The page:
At the recent Startup Grind Global Conference hosted in Silicon Valley, over 3,000 founders and investors came to learn about entrepreneurship and general shifts in the space of startups and technology. From securing astronomical valuations, to self-service healthcare, and avoiding common blunders, the conference provided a mix of advice, commentary and unique, valuable insights.
Below were my top three highlights from the event.
Valuations are Bullshit
When Basecamp CEO Jason Fried had his talk about turning down multiple offers from investors, he discussed how the venture capital industry is one of the worst industries to be in or tied to, as most investments ultimately fail. Fried said that when it comes to choosing a partner for your business, it doesn’t make sense to take funds from people who have bad track records.
The CEO also referred to startup valuations as ‘bullshit,’ citing the $100 billion valuation Basecamp had a few years ago – the astronomical figure came from selling 0.000000001% of the company for $1.
The End of the Annual Physical?
In her talk titled Fueling a Healthcare Revolution Through Customer Empowerment, 23andMe CEO Anne Wojcicki spoke about empowering patients by providing them with access to their own detailed medical information, all the way down to genetic makeup. Although it’s already important for medical equipment design, the information also helps patients better understand the medical treatments they require.
Wojcicki pointed out that no one person knows everything about the human body, and that patients can’t rely on a single opinion regarding critical medical issues. Ultimately 23andMe is trying to strengthen the landscape for online, real-time and consumer-empowered healthcare. When a customer knows about their genetics, through their own discovery, they are able to avoid unnecessary visits, as well as particularly risky habits that land you in the doctor’s office in the first place.
Stop Trying to Blow Smoke, Build a Great Product
In his Startup Grind talk on entrepreneurship, Guy Kawasaki, former Chief Evangelist of Apple, discussed the top ten mistakes made by startup founders. The two most important lessons from the talk were, “There never has been a startup which has died because it couldn’t scale fast enough,” and that you shouldn’t assume an opportunity for wild success and significant attention by taking a measly 1% of a multi-billion-dollar market.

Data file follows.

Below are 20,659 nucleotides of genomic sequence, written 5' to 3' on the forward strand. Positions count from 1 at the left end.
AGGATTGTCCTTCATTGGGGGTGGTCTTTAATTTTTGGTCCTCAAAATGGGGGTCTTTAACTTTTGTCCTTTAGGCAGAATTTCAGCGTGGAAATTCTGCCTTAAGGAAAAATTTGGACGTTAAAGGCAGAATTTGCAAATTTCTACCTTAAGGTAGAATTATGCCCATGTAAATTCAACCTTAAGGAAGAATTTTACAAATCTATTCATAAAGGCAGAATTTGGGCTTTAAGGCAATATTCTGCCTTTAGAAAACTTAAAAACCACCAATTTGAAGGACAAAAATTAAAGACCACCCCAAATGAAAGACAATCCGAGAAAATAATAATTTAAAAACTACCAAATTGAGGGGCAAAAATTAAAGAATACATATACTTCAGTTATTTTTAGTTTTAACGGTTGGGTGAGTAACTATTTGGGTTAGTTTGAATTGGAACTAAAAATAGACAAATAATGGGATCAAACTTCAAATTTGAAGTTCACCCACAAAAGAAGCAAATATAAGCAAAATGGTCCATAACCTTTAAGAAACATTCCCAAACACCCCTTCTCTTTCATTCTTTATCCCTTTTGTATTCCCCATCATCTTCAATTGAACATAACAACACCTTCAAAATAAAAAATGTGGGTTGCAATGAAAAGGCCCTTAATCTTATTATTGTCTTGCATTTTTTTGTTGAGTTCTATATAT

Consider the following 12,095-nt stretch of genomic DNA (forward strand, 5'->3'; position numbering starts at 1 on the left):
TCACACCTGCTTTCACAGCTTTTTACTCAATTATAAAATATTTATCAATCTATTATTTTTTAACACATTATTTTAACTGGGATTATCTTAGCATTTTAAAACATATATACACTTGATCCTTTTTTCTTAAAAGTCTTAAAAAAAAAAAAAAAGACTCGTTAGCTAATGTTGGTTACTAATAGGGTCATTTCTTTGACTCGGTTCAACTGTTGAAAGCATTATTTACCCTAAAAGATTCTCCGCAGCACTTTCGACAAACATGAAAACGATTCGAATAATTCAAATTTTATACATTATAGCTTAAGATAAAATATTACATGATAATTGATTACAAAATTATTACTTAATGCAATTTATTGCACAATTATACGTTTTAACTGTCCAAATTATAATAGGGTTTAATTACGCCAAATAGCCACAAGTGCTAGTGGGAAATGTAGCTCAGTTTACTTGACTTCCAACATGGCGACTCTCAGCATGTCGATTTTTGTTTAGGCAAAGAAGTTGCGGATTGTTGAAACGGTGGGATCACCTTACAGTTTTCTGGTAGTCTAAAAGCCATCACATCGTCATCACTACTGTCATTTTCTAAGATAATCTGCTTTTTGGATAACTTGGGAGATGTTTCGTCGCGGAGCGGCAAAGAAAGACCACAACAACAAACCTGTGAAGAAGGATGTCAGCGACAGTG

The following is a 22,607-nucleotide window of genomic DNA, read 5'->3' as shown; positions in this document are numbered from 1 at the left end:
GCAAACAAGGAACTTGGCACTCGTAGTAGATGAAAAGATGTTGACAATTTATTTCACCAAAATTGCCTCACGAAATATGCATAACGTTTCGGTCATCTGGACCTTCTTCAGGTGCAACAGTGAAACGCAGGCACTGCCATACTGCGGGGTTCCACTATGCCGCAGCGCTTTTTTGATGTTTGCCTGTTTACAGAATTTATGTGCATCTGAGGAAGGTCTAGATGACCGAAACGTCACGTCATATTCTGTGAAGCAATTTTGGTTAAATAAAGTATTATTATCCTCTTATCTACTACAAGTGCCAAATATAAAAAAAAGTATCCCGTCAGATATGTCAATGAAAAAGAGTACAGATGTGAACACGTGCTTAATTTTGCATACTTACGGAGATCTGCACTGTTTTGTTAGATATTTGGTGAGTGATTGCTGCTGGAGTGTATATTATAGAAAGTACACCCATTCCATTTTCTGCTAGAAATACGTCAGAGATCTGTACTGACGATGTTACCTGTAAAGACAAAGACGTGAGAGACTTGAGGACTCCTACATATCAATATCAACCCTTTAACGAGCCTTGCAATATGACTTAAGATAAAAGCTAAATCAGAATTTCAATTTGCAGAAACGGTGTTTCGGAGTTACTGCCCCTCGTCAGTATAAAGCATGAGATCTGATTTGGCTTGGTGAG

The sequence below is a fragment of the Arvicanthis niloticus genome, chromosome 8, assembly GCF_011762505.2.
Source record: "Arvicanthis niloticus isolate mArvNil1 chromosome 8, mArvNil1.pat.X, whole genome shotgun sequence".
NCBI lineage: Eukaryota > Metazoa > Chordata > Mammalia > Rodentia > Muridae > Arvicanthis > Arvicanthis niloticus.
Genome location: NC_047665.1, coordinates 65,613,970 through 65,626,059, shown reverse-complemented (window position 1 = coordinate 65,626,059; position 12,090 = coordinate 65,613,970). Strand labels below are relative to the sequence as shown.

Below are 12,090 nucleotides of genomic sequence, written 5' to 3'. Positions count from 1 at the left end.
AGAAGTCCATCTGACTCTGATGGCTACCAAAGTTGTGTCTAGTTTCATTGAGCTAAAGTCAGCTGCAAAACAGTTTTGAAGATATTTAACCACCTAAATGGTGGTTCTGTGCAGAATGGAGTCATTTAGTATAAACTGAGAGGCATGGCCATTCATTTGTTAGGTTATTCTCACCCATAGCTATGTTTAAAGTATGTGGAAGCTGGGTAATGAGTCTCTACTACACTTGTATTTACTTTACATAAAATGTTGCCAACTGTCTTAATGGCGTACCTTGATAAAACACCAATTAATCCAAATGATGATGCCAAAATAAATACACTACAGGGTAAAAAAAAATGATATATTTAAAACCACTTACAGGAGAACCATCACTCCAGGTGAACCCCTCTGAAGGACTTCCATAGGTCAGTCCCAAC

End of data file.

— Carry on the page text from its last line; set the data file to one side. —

The first lesson comes from the fact that if you’re lucky enough to even gain traction, you should push to fund the growth required to handle that traction with the money and equipment you have on hand. While there are times where investment is justified, that only comes after the company pushes existing scalability to its limits with existing resources – both technical and operational.
When it comes to projections, many entrepreneurs are prone to concocting lofty figures. Aside from the fact that getting 1% of any large market is difficult, just saying that you’re going to get a sliver of sales doesn’t sound particularly exciting to shrewd investors. When it comes to building your business, you’re better off being a big fish in a small pond rather than a small fish in a big pond.
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Ashley Vester says
That was always one thing about Shark Tank that surprised me. Using these valuation numbers and then the Sharks basing their decision on them. They must know the numbers are pure garbage and they still put their money in?
John Miller says
I always thought valuation was supposed to be more than just a math problem. I never understood how someone could stand in front of me and tell me a simple startup was worth millions.